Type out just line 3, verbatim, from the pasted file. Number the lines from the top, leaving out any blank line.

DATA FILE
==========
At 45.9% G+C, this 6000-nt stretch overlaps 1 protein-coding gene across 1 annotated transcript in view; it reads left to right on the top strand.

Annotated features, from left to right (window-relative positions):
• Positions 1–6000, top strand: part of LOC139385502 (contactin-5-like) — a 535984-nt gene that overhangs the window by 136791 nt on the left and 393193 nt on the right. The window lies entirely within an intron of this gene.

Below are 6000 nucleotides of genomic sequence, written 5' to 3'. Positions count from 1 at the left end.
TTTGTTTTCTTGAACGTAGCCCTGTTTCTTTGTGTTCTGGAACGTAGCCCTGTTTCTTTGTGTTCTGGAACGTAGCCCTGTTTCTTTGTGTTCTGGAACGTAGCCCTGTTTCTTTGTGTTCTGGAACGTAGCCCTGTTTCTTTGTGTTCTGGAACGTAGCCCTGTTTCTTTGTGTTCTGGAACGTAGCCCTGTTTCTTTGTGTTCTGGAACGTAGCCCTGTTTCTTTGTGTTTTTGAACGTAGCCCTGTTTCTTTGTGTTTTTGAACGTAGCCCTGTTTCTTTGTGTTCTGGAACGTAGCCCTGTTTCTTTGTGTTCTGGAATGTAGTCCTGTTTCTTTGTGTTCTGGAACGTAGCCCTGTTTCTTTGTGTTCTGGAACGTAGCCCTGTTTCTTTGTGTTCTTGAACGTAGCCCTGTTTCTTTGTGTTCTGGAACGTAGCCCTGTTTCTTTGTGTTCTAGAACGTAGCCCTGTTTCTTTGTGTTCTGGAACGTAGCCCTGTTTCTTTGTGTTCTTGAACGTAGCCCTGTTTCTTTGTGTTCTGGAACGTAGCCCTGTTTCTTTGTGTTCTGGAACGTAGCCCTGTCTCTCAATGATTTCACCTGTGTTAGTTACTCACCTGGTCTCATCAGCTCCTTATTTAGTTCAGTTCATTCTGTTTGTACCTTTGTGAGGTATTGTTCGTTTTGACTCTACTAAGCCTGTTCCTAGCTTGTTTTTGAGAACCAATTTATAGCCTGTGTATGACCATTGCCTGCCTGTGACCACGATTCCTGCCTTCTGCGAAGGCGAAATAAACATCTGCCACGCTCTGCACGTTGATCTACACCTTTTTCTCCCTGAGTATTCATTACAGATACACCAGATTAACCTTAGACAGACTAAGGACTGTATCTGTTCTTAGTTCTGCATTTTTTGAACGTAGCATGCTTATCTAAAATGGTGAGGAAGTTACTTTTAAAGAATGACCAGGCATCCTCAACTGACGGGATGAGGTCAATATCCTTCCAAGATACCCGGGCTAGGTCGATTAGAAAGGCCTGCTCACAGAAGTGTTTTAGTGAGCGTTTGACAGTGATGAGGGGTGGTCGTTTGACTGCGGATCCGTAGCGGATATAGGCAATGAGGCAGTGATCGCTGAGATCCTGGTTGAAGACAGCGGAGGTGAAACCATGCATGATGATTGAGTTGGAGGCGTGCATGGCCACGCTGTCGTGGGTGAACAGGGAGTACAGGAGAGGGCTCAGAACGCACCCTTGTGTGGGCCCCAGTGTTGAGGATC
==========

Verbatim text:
• Positions 1–6000, top strand: part of LOC139385502 (contactin-5-like) — a 535984-nt gene that overhangs the window by 136791 nt on the left and 393193 nt on the right. The window lies entirely within an intron of this gene.